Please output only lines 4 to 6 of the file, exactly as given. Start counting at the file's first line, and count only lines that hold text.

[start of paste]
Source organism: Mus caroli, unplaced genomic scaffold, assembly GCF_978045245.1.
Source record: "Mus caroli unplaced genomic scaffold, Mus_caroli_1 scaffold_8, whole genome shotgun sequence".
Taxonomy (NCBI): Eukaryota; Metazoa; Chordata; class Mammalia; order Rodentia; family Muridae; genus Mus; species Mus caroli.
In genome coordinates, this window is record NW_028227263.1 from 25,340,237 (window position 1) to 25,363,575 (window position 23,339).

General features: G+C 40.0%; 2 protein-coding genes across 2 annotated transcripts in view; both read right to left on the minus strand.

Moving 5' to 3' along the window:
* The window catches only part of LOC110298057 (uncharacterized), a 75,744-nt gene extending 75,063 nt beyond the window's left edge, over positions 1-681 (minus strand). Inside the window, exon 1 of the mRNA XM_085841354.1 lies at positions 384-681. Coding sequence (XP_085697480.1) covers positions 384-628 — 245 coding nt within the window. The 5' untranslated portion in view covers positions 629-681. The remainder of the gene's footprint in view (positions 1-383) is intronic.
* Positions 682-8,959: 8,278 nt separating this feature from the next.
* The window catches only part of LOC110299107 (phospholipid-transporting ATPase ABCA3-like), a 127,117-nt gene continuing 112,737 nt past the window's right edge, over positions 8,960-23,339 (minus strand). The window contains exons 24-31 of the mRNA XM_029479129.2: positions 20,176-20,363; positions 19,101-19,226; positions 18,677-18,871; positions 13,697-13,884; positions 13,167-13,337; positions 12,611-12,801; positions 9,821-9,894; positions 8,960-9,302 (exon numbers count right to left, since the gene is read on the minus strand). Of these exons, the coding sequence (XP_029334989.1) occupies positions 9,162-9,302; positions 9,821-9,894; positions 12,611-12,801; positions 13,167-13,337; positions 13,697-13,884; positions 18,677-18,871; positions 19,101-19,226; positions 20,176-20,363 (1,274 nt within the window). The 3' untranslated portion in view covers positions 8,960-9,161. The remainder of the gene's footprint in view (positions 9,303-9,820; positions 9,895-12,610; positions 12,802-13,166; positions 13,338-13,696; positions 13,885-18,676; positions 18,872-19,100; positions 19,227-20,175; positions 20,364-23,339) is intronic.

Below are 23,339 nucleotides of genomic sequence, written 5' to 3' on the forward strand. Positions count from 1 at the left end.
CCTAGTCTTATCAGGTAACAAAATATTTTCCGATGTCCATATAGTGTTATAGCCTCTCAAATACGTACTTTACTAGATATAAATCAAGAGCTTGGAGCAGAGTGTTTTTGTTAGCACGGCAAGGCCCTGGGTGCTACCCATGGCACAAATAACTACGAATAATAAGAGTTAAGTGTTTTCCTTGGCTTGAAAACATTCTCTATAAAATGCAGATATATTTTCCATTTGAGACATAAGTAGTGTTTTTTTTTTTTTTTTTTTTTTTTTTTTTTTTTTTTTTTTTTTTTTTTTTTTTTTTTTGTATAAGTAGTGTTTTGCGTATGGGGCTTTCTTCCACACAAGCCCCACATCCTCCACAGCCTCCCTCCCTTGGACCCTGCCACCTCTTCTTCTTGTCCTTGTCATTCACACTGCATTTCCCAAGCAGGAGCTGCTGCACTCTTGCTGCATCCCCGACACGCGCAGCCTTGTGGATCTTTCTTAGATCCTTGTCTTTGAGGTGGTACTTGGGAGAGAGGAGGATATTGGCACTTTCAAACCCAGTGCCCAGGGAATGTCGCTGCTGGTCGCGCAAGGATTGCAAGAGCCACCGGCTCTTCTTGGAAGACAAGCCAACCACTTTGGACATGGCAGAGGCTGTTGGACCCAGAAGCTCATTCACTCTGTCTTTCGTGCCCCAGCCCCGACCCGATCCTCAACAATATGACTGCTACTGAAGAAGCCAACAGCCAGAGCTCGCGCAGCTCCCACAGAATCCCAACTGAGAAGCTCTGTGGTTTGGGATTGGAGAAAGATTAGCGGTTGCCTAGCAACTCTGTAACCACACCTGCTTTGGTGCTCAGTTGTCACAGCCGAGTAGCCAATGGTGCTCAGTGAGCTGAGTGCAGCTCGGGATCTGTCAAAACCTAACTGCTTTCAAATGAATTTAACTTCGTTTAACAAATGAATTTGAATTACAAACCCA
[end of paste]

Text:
In genome coordinates, this window is record NW_028227263.1 from 25,340,237 (window position 1) to 25,363,575 (window position 23,339).

General features: G+C 40.0%; 2 protein-coding genes across 2 annotated transcripts in view; both read right to left on the minus strand.

Moving 5' to 3' along the window: